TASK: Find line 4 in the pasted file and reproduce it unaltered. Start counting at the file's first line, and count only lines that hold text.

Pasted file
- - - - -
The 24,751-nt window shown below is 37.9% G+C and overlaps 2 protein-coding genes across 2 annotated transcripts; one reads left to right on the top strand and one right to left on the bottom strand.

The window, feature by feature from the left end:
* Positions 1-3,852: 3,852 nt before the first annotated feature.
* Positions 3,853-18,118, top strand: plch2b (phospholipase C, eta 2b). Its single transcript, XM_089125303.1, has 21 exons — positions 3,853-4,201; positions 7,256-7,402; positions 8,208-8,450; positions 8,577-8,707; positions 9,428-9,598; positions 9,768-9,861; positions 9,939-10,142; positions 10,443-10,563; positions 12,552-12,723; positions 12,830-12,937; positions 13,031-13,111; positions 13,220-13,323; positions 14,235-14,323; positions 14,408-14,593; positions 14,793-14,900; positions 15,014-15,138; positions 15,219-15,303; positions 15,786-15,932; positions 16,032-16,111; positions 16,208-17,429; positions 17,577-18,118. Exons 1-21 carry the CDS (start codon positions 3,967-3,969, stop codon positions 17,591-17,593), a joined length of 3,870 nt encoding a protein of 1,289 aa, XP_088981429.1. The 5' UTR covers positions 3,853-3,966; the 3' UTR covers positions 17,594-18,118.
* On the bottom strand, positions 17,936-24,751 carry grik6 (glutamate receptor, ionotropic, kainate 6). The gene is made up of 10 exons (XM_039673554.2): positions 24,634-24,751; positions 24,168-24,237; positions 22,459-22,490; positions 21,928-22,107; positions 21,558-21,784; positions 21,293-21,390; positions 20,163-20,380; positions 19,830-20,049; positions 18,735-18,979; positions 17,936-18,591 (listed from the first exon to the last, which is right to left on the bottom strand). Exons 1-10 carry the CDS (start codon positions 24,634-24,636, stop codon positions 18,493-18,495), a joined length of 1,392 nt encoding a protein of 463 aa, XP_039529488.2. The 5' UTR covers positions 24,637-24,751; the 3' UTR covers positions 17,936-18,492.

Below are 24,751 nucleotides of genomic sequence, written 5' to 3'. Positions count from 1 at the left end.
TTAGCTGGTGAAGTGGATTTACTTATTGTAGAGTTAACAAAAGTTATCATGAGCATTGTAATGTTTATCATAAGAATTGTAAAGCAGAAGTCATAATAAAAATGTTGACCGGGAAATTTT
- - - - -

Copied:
* Positions 3,853-18,118, top strand: plch2b (phospholipase C, eta 2b). Its single transcript, XM_089125303.1, has 21 exons — positions 3,853-4,201; positions 7,256-7,402; positions 8,208-8,450; positions 8,577-8,707; positions 9,428-9,598; positions 9,768-9,861; positions 9,939-10,142; positions 10,443-10,563; positions 12,552-12,723; positions 12,830-12,937; positions 13,031-13,111; positions 13,220-13,323; positions 14,235-14,323; positions 14,408-14,593; positions 14,793-14,900; positions 15,014-15,138; positions 15,219-15,303; positions 15,786-15,932; positions 16,032-16,111; positions 16,208-17,429; positions 17,577-18,118. Exons 1-21 carry the CDS (start codon positions 3,967-3,969, stop codon positions 17,591-17,593), a joined length of 3,870 nt encoding a protein of 1,289 aa, XP_088981429.1. The 5' UTR covers positions 3,853-3,966; the 3' UTR covers positions 17,594-18,118.